Background: Gonorrhea is the second most commonly reported notifiable condition in the United States. Infrequently, Neisseria gonorrhoeae can cause disseminated gonococcal infection (DGI). Eculizumab, a monoclonal antibody, inhibits terminal complement activation, which impairs the ability of the immune system to respond effectively to Neisseria infections. This series describes cases of N. gonorrhoeae infection among patients receiving eculizumab.
Methods: Pre- and postmarketing safety reports of N. gonorrhoeae infection in patients receiving eculizumab worldwide were obtained from US Food and Drug Administration safety databases and the medical literature, including reports from the start of pivotal clinical trials in 2004 through 31 December 2017. Included patients had at least 1 eculizumab dose within the 3 months prior to N. gonorrhoeae infection.
Results: Nine cases of N. gonorrhoeae infection were identified; 8 were classified as disseminated (89%). Of the disseminated cases, 8 patients required hospitalization, 7 had positive blood cultures, and 2 required vasopressor support. One patient required mechanical ventilation. Neisseria gonorrhoeae may have contributed to complications prior to death in 1 patient; however, the fatality was attributed to underlying disease per the reporter.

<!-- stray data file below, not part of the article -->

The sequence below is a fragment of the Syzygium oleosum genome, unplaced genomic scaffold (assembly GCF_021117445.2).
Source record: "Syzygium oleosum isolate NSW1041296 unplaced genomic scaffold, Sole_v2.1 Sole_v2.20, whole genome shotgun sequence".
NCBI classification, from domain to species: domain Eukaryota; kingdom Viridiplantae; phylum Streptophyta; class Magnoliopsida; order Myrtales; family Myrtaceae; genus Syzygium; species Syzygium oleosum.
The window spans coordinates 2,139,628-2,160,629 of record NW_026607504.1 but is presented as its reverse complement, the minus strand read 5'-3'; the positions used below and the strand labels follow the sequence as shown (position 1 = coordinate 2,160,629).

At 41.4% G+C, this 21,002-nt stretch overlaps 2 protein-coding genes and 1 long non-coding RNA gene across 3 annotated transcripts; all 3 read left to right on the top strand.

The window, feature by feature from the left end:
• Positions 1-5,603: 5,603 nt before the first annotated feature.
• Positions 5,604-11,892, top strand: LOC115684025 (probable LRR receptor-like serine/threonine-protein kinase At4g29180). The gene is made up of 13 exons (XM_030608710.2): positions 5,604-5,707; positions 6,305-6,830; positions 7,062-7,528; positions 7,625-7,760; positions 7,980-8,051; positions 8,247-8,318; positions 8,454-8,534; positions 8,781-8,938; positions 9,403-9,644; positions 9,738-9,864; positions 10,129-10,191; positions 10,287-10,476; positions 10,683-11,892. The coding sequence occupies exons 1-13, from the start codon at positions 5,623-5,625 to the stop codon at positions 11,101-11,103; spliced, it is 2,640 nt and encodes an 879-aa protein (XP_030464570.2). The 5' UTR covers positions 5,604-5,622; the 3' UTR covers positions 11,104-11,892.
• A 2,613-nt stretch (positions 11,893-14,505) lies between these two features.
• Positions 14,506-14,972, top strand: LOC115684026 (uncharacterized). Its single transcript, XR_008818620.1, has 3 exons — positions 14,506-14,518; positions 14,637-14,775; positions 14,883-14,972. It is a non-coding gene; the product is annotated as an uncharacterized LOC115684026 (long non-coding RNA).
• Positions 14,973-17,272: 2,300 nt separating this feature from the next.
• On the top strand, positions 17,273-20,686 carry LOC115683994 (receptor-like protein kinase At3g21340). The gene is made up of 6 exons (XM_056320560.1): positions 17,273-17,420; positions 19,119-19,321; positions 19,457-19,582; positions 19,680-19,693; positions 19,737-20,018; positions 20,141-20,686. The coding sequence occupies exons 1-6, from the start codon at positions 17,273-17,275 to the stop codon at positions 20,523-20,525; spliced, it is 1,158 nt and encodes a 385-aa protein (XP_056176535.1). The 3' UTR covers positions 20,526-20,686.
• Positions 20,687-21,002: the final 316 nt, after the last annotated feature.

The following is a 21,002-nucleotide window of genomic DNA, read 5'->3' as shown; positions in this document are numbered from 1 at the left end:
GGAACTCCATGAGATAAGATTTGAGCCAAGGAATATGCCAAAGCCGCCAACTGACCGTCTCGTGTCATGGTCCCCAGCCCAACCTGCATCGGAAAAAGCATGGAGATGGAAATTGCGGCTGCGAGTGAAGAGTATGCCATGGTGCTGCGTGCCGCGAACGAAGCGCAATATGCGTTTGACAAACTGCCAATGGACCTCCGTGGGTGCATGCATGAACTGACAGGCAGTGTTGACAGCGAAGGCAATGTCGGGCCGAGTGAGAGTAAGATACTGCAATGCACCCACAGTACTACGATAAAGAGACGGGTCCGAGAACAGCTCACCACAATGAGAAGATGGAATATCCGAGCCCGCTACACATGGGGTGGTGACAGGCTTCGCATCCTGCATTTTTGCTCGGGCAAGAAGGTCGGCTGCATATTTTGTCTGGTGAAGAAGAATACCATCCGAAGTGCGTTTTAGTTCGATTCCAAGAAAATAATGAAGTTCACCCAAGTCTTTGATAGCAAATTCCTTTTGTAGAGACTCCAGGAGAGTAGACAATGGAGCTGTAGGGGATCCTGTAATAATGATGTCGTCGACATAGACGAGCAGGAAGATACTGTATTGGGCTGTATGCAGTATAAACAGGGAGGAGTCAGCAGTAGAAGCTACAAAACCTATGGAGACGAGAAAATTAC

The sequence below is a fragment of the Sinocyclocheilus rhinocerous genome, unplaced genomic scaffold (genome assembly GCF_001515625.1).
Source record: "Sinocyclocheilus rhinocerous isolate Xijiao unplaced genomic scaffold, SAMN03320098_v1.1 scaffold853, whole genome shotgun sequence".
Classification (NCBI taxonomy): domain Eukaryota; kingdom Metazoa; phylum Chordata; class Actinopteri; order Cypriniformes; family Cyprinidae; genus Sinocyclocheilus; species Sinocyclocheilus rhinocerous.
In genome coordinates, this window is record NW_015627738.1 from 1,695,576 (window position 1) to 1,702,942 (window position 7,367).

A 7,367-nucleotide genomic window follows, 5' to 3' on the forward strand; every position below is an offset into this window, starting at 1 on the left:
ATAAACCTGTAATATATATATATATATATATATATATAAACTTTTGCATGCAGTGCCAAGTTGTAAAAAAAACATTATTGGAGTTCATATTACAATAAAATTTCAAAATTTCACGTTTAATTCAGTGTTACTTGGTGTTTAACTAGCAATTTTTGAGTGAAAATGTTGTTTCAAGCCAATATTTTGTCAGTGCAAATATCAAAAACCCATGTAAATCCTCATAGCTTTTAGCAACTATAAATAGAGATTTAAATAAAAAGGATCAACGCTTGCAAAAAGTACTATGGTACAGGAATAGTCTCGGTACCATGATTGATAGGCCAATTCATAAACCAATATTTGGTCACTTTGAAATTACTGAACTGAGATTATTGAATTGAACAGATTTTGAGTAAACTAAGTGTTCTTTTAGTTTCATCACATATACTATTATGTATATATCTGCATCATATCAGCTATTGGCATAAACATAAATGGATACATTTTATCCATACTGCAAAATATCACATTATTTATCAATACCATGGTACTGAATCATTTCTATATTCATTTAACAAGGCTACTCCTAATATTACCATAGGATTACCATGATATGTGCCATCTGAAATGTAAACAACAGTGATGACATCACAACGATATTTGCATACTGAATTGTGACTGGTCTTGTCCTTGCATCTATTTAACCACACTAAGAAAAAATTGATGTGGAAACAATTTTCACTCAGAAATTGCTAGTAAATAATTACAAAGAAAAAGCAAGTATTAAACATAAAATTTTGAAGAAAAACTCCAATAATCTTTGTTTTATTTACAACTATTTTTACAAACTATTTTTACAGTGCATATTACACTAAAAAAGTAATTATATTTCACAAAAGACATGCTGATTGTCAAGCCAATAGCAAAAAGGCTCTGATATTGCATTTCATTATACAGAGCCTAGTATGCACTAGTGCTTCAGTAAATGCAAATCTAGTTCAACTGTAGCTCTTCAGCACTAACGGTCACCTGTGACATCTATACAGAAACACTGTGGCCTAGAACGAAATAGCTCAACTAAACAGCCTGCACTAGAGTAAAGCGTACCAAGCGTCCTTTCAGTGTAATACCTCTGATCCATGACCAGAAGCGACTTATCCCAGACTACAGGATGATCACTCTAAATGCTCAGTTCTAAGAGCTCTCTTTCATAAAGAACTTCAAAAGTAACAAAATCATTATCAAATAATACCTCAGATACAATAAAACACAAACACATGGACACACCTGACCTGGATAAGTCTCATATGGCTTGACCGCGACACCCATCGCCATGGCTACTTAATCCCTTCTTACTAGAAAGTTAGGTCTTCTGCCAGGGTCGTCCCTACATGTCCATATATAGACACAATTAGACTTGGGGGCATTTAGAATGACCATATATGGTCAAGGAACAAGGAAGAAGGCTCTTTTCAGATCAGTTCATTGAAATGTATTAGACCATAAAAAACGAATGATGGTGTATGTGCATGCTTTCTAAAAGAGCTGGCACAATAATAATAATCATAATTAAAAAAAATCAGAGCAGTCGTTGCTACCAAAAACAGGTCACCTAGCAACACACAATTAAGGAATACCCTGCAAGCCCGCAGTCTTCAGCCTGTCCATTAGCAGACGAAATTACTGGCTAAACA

Conclusions: Patients receiving eculizumab may be at higher risk for DGI than the general population. Prescribers are encouraged to educate patients receiving eculizumab on their risk for serious gonococcal infections and perform screening for sexually transmitted diseases (STDs) per the Centers for Disease Control and Prevention STD treatment guidelines or in suspected cases. If antimicrobial prophylaxis is used during eculizumab therapy, prescribers should consider trends in gonococcal antimicrobial susceptibility due to emerging resistance concerns.
Keywords: disseminated gonococcal infection; eculizumab; gonorrhea.
Published by Oxford University Press for the Infectious Diseases Society of America 2018.